Preprint Article Version 1 Preserved in Portico This version is not peer-reviewed

Multi-function Swing Suspension Training in Multiple Sclerosis: Assessing the Influence on Upper and Lower Extremities Function and Quality of Life with Respect to Expanded Disability Status Scale

Version 1 : Received: 30 June 2022 / Approved: 1 July 2022 / Online: 1 July 2022 (07:59:06 CEST)

How to cite: Sepehri far, S.; Amiri, B.; Sahebozamani, M.; Ebrahimi, H.A. Multi-function Swing Suspension Training in Multiple Sclerosis: Assessing the Influence on Upper and Lower Extremities Function and Quality of Life with Respect to Expanded Disability Status Scale. Preprints 2022, 2022070006 (doi: 10.20944/preprints202207.0006.v1). Sepehri far, S.; Amiri, B.; Sahebozamani, M.; Ebrahimi, H.A. Multi-function Swing Suspension Training in Multiple Sclerosis: Assessing the Influence on Upper and Lower Extremities Function and Quality of Life with Respect to Expanded Disability Status Scale. Preprints 2022, 2022070006 (doi: 10.20944/preprints202207.0006.v1).

Abstract

Background: Upper extremities’ function impairments (UEFI) and gait impairment are frequently reported even in the early stages of Multiple Sclerosis (MS) disease. These motor deficits can negatively affect the quality of life (QOL) in MS patient. Exercise has been repeatedly introduced as a beneficial adjuvant therapy for MS, attenuating a wide range of physical and psychological symptoms without any side effects or increased risks of relapse or exacerbation in disease symptoms.Aim: This paper investigates the effect of multi-function swing suspension training (MFSST) program on upper and lower extremities’ function (ULEF), and QOL in MS women according to expanded disability status scale (EDSS) score.Design: Experimental method with a pre-test and post-test design with control group. Setting: The department of Sports Injuries and Corrective Exercise at the Shahid Bahonar University of Kerman.Population: Forty-seven MS women.Methods: Eligible subjects who matched the selection criteria were randomly assigned into three groups as follow: i. Intervention group A (EDSS of 2 – 4), ii. Intervention group B (EDSS of 4.5 – 6.5), and iii. Control group (EDSS of 2 – 6.5). The intervention groups have been trained by the SET program for a duration of 8 weeks. At baseline and after the intervention, the upper extremities’ function (UEF) and the lower extremities’ function (LEF) were assessed by 9-hole peg test (9HPT) and the timed 25-foot walk (T25FW) test, respectively. Moreover, participants’ QOL was measured using the Short Form questionnaire (SF-36).Results: A significant difference was found between the pre-test and post-test variables of walking speed and upper extremity endurance in intervention groups, and between the intervention groups and control group (P < 0.05). Compared to control group, both intervention groups showed improvements in all subscales of QOL, except emotional role limitation score.Conclusions: In summary, these results show that the present protocol of MFSST could be effective in improving ULEF and QOL in MS patients, showing the improvements after 4th week. Moreover, this protocol was more useful for patients with an EDSS score of more than 4.5. Therefore, it seems that exercise therapy should be considered as a beneficial clinical intervention approach to improve ULEF and QOL in MS patients.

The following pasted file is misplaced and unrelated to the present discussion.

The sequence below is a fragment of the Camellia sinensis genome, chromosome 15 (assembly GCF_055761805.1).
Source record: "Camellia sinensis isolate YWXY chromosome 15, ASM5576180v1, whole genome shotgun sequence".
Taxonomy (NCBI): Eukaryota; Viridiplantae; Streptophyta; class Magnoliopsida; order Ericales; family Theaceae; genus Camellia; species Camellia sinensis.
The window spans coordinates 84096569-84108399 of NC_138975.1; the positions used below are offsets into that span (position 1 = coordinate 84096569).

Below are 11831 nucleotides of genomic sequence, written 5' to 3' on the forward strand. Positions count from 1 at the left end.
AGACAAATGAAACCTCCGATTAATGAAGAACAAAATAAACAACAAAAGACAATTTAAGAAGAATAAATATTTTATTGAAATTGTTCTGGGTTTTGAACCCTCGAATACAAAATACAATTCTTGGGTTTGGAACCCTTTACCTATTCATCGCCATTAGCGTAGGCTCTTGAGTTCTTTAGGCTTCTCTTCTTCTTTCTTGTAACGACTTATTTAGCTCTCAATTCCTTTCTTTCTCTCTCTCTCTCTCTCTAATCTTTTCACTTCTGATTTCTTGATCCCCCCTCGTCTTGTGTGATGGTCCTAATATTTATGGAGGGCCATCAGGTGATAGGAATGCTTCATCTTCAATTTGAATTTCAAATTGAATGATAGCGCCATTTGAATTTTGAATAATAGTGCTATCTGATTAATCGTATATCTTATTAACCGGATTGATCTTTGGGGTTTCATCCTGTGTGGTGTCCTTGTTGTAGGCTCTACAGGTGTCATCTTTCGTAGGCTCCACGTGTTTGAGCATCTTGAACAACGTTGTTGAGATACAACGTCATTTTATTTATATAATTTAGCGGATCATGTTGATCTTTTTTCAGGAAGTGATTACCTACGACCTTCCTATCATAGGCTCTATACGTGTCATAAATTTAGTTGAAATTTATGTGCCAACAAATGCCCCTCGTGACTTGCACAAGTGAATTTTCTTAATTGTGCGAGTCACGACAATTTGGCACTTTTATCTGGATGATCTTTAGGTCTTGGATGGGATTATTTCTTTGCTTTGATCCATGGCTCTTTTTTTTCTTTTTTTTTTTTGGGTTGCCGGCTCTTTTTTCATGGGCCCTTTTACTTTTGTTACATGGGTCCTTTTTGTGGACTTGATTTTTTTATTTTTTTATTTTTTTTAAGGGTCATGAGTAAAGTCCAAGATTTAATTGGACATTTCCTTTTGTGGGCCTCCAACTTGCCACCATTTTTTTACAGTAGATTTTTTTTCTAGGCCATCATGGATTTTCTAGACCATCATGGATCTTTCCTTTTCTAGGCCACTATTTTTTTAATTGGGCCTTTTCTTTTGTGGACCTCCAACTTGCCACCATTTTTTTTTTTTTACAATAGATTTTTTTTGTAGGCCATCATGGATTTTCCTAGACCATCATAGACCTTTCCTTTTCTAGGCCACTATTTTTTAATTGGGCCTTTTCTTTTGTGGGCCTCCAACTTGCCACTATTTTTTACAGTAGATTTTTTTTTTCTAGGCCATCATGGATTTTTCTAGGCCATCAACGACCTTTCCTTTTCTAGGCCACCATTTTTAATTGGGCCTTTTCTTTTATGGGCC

Keywords

Multi-function swing suspension training; Upper extremity function; Lower extremity function; Quality of life; Multiple sclerosis

Subject

MEDICINE & PHARMACOLOGY, Sport Sciences & Therapy

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